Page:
On August 3, a new rule became effective at the U.S. Patent and Trademark Office (USPTO) requiring foreign-domiciled trademark applicants and registrants to be represented by an attorney who is licensed to practice law in the United States in trademark proceedings. The rule will prevent instances of unauthorized practice of law, which has resulted in inaccurate communications with foreign trademark applicants, potentially rendering many applications invalid.
As the final rule published in the Federal Register in early July notes, current mechanisms to enforce against unauthorized practice of law in trademark matters, including sanctions, have not been effective in cases involving foreign applicants. When a U.S.-licensed attorney engages in improper representation at the USPTO, that attorney can be excluded from further representation at the agency and face action from state bar associations and other federal agencies. Such actions do not pose a realistic threat against foreign actors though, and U.S. law enforcement may lack jurisdiction over such parties even when criminal charges for misconduct may be involved.
The difficult nature of properly disciplining foreign actors for misconduct is becoming more problematic because of a steady rise in trademark filings into the U.S. from foreign entities. The final rule in the Federal Register includes statistics showing that the percentage of all trademark filings coming from foreign applicants has risen from 19 percent in fiscal year 2015 to 26 percent in fiscal year 2017. At the same time, a growing number of foreign trademark applicants have opted for pro se representation instead of obtaining the services of licensed attorneys. In fiscal year 2015, 25.4 percent of foreign applicants filed pro se, while in fiscal year 2017 pro se representation grew to 44 percent.
In recent months, the USPTO has been vocal about the impact of bad faith registrations. In mid-June, Commissioner for Trademarks, Mary Boney Denison, delivered a statement that touched on the subject before the U.S. House of Representatives Subcommittee on Courts, Intellectual Property and the Internet. Commissioner Denison discussed the agency’s concerns over a "growing and significant number" of bad faith submissions containing false use claims or digitally altered specimens of use, which were coming from overseas applicants, especially from mainland China where 80 percent of U.S. trademark applicants file pro se.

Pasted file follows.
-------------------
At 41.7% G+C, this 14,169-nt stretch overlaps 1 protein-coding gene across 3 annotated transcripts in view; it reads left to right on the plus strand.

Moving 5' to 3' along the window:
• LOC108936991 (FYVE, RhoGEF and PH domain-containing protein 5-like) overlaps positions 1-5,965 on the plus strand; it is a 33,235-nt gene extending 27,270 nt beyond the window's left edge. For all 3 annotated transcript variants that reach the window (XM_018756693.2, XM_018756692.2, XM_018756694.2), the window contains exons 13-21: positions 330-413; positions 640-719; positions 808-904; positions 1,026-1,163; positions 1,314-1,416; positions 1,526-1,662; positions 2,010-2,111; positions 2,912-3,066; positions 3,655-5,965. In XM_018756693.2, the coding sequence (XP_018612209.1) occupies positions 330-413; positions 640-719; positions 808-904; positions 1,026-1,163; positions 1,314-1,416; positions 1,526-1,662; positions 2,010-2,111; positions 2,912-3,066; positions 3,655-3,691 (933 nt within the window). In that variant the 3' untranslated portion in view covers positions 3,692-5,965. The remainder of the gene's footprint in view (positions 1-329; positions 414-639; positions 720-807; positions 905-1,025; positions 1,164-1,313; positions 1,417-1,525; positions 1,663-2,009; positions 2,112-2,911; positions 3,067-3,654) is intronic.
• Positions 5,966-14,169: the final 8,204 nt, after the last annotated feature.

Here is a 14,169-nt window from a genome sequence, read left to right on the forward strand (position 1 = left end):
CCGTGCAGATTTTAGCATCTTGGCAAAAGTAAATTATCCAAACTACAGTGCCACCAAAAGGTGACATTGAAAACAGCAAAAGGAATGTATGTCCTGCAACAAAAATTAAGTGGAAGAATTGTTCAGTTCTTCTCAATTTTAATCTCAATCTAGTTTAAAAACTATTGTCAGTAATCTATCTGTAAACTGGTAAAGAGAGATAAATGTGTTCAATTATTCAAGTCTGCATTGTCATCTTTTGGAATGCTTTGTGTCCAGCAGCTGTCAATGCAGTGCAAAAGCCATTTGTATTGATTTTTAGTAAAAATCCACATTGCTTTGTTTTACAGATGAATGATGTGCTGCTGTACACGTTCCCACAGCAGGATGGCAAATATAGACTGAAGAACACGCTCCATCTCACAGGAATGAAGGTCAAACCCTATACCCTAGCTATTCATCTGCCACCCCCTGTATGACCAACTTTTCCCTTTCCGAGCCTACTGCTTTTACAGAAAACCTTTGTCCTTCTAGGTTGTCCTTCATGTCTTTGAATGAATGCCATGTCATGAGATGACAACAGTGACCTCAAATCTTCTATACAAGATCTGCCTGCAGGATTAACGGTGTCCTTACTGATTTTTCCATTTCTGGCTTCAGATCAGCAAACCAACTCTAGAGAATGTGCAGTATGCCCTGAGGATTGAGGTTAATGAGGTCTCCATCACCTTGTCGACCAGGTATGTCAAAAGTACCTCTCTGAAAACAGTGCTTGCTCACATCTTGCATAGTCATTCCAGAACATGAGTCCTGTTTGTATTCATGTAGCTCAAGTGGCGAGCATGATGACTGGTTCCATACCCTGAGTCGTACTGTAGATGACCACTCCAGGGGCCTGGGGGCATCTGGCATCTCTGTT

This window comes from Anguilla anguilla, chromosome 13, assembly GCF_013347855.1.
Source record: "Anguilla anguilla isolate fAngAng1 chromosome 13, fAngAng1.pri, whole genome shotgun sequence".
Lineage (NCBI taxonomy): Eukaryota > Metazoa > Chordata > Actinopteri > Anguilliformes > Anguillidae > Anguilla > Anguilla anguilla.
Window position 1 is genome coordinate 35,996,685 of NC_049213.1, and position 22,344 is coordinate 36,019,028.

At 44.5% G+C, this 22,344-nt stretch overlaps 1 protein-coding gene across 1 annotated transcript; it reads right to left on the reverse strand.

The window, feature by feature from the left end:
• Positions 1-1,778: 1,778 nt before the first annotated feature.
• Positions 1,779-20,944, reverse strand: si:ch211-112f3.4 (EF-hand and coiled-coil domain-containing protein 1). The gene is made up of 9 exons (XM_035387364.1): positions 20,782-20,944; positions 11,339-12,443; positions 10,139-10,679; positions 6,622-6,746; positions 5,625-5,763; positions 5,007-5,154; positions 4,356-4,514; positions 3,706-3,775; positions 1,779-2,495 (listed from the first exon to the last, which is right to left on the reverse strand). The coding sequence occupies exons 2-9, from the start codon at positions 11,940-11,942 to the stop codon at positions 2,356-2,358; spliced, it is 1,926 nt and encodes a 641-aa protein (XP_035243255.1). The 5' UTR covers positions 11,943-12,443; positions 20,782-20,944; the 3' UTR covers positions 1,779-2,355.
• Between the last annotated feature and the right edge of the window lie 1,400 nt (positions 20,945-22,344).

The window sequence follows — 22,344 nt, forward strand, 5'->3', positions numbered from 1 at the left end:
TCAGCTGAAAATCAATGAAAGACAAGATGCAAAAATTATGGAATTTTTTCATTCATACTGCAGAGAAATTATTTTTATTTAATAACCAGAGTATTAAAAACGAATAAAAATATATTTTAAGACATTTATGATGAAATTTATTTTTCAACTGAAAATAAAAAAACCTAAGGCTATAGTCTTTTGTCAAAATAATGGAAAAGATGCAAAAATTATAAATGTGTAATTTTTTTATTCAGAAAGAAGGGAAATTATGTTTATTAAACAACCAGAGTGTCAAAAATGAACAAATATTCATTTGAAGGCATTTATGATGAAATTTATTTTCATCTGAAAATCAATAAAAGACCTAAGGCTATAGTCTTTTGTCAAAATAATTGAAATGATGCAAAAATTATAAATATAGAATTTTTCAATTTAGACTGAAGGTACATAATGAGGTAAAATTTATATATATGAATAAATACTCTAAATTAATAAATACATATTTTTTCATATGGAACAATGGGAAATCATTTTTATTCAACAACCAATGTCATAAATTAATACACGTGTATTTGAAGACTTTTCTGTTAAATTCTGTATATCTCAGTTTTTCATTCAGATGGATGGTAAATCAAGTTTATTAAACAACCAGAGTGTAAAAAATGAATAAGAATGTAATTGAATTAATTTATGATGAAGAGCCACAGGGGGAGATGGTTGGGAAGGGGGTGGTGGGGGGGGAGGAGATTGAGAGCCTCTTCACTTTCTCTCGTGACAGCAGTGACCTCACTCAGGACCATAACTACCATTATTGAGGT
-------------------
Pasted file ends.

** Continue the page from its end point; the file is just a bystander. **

If a foreign applicant filed a trademark application or submission prior to the new rule becoming effective and the submission is acceptable, the submission will be accepted.
Under the new rule, foreign-domiciled applicants are now required to use an attorney licensed in the U.S. to file all submissions, including those made through the Trademark Electronic Application System (TEAS). Foreign applicants also need U.S.-licensed representation for submissions made to the Trademark Trial and Appeal Board (TTAB) through the Electronic System for Trademark Trial and Appeals (ESTTA). If a foreign applicant filed a trademark application or submission prior to the new rule becoming effective and the submission is acceptable, the submission will be accepted. However, if responding to a USPTO office action filed prior to the new rule, foreign applicants must now obtain U.S. representation to file an acceptable response. At the TTAB, all proceedings involving foreign applicants will be suspended until U.S. representation is obtained.
For Canadian applicants having Canadian representation, the effect of the rules is slightly different. Canadian patent agents can no longer represent Canadian applicants in trademark matters at the USPTO. Canadian trademark attorneys and agents, if reciprocally recognized by the Office of Enrollment and Discipline (OED), may continue to serve as an additionally appointed practitioner for Canadian clients, however attorneys licensed in the U.S. must file formal submissions for those Canadian applicants.
Finding the right partner to navigate a rule change such as this is crucial for successfully registering and maintaining your trademark in the United States. Dennemeyer & Associates is here to help you stay in compliance with these new rules and all other agency rules. Our U.S. licensed attorneys provide legal guidance on diverse IP matters, from patents and trademarks to risk evaluation, global portfolio management and monetization strategies.
The authors contribute to this blog in their personal capacity. The views expressed are their own and do not necessarily represent the views of Dennemeyer IP Solutions, Dennemeyer & Associates, or Dennemeyer Consulting.